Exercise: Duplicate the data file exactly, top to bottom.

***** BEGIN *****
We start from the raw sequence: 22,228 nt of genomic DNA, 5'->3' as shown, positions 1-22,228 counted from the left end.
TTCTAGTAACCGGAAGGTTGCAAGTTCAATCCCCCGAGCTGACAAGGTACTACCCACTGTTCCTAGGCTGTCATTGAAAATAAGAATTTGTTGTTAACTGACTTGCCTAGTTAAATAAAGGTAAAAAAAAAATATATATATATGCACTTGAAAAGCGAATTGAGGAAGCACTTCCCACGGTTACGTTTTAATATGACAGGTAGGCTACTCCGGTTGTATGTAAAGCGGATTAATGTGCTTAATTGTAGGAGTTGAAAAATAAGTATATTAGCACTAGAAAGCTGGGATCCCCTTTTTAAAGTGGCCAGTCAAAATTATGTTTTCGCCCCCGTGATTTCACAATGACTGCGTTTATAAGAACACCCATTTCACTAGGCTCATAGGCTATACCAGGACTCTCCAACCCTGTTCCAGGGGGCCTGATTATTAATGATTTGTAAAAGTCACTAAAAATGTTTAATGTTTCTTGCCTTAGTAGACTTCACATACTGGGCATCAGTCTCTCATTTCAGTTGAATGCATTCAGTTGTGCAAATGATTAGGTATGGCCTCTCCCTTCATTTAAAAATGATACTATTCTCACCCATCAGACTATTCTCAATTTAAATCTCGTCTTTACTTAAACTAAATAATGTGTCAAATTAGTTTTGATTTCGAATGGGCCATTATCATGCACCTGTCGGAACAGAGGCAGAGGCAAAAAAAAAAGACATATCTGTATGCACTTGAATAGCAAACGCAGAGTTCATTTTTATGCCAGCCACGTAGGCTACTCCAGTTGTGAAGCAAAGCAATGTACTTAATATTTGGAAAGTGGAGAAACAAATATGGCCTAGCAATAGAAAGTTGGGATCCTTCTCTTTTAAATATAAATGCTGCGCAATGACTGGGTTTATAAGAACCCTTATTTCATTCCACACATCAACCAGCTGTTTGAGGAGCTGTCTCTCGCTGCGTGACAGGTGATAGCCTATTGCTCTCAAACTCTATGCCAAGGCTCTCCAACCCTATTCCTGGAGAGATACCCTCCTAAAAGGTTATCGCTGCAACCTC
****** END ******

We start from the raw sequence: 22,228 nt of genomic DNA, 5'->3' as shown, positions 1-22,228 counted from the left end.
TTCTAGTAACCGGAAGGTTGCAAGTTCAATCCCCCGAGCTGACAAGGTACTACCCACTGTTCCTAGGCTGTCATTGAAAATAAGAATTTGTTGTTAACTGACTTGCCTAGTTAAATAAAGGTAAAAAAAAAATATATATATATGCACTTGAAAAGCGAATTGAGGAAGCACTTCCCACGGTTACGTTTTAATATGACAGGTAGGCTACTCCGGTTGTATGTAAAGCGGATTAATGTGCTTAATTGTAGGAGTTGAAAAATAAGTATATTAGCACTAGAAAGCTGGGATCCCCTTTTTAAAGTGGCCAGTCAAAATTATGTTTTCGCCCCCGTGATTTCACAATGACTGCGTTTATAAGAACACCCATTTCACTAGGCTCATAGGCTATACCAGGACTCTCCAACCCTGTTCCAGGGGGCCTGATTATTAATGATTTGTAAAAGTCACTAAAAATGTTTAATGTTTCTTGCCTTAGTAGACTTCACATACTGGGCATCAGTCTCTCATTTCAGTTGAATGCATTCAGTTGTGCAAATGATTAGGTATGGCCTCTCCCTTCATTTAAAAATGATACTATTCTCACCCATCAGACTATTCTCAATTTAAATCTCGTCTTTACTTAAACTAAATAATGTGTCAAATTAGTTTTGATTTCGAATGGGCCATTATCATGCACCTGTCGGAACAGAGGCAGAGGCAAAAAAAAAAGACATATCTGTATGCACTTGAATAGCAAACGCAGAGTTCATTTTTATGCCAGCCACGTAGGCTACTCCAGTTGTGAAGCAAAGCAATGTACTTAATATTTGGAAAGTGGAGAAACAAATATGGCCTAGCAATAGAAAGTTGGGATCCTTCTCTTTTAAATATAAATGCTGCGCAATGACTGGGTTTATAAGAACCCTTATTTCATTCCACACATCAACCAGCTGTTTGAGGAGCTGTCTCTCGCTGCGTGACAGGTGATAGCCTATTGCTCTCAAACTCTATGCCAAGGCTCTCCAACCCTATTCCTGGAGAGATACCCTCCTAAAAGGTTATCGCTGCAACCTC